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Who Killed William Robinson? Race, Justice and Settling the Land: A Historical Whodunnit

Rating: 5 stars
Used in Course: Not used in course
Submitted by: Pia Marks (Staff), Nov 08, 2002
Comment: I spent about 45 minutes exploring this resource, and thoroughly enjoyed the
experience. It provides a window into 19th century
colonial life in British Columbia by looking explicitly at a historical murder
mystery. The murder provides an engaging context from which to explore what
amounts to a treasure trove of primary source information surrounding the case
itself as well as more general sources which
anchor the story in a specific time and place.
Information about the settlement of BC and Canada, the importance of land, the
dispossession of aboriginal people, justice, racism,
family life, relgion etc in 19th century Canada can be explored via the primary
source material.

It is student-centred in its approach -- users can choose their own path through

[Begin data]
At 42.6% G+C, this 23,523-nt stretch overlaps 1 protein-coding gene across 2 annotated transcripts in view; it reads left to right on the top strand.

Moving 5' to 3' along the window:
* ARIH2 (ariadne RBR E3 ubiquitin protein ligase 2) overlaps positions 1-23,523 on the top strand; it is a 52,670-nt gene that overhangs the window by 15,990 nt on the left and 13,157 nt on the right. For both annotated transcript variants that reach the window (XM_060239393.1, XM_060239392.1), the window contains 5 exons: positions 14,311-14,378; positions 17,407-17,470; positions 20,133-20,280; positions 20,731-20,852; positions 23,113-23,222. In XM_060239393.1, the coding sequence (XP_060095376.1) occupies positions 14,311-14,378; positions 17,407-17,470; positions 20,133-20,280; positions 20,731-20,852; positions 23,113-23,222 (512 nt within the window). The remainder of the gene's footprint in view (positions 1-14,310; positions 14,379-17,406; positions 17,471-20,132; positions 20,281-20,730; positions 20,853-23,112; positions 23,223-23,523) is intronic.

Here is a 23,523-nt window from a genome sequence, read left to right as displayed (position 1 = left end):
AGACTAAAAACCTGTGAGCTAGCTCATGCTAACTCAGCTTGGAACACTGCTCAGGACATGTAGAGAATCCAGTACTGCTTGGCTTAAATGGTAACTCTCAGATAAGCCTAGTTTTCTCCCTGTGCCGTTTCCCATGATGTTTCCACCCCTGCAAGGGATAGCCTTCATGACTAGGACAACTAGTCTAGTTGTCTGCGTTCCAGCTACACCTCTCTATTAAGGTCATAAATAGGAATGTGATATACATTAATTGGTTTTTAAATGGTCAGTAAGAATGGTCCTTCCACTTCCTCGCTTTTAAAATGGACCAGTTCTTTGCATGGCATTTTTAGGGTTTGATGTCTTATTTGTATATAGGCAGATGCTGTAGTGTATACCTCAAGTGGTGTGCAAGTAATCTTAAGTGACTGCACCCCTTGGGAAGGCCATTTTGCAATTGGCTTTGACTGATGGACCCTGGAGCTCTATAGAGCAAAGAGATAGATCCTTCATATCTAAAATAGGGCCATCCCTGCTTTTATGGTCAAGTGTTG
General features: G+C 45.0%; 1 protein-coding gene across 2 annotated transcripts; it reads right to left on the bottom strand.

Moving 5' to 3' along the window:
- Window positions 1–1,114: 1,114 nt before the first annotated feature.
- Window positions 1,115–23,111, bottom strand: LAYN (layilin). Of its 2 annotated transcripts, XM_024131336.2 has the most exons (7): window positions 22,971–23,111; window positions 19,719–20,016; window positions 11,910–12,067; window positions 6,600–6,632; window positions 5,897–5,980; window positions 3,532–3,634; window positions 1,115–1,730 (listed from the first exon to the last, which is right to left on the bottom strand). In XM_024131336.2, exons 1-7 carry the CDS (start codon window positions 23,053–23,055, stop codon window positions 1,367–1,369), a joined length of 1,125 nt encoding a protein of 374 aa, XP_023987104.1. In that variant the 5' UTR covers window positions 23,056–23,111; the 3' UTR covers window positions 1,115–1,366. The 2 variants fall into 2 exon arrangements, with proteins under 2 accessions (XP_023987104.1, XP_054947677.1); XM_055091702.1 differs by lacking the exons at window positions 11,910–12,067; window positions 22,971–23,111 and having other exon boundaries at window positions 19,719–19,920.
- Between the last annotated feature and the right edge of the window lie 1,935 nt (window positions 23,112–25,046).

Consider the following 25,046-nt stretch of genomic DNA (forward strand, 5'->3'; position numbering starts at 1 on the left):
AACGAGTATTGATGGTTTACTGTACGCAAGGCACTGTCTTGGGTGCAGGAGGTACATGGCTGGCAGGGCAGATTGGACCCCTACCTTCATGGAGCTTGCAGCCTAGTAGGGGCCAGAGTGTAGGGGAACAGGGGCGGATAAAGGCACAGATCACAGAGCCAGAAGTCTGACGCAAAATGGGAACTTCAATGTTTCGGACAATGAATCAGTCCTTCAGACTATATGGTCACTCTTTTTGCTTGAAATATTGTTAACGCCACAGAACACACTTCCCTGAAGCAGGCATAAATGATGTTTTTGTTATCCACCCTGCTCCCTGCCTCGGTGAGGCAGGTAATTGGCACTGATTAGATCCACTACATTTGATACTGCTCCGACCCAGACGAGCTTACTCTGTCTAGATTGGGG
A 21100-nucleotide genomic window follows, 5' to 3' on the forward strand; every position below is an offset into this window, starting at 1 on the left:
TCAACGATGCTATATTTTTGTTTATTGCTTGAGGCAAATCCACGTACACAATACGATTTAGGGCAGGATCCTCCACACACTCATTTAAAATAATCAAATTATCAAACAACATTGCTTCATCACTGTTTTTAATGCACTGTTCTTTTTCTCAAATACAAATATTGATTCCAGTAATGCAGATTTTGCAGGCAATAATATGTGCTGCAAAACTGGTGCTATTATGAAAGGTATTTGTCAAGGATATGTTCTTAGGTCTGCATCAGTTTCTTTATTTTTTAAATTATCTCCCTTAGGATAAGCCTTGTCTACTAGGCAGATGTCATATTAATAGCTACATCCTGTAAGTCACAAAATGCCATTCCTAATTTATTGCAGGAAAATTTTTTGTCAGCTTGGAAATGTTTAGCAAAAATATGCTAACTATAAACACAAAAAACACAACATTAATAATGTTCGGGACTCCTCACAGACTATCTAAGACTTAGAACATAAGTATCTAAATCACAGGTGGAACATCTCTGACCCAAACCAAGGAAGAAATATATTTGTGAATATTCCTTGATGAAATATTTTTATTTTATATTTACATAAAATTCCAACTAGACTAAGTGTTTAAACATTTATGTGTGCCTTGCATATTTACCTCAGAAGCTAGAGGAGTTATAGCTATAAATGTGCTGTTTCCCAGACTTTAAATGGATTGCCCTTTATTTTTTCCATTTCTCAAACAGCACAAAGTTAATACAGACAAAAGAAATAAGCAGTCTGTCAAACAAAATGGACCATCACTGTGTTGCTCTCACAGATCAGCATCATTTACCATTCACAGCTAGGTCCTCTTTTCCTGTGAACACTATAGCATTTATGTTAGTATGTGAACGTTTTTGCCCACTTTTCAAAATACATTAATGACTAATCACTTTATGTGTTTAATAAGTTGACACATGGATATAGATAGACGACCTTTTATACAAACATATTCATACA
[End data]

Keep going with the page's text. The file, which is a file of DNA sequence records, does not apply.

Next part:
the materials, and draw their own conclusions from the vast array of primary
source information available.

Critical thinking skills are engaged in the final section, "Interpretation"
which provides links to secondary source material, documenting how historians
have traditionally viewed the case. Part of the excellence of this resource is
that the learner has direct and immediate access to the primary source material
on which the interpretations were based, enabling them to critically evaluate
the conclusions drawn by the experts. This section is password-protected --I
assume passwords can be obtained from the authors.

I think this is an excellent resource for history instructors--excellent
quality, a well-designed interface, an archive of primary source
material available to the learner to explore as s/he needs it. Discovery is left
entirely up to the learner. The interface is simple to navigate and
instructions are clear and readily

Technical Remarks:

The interface is simple to navigate and instructions are clear and readily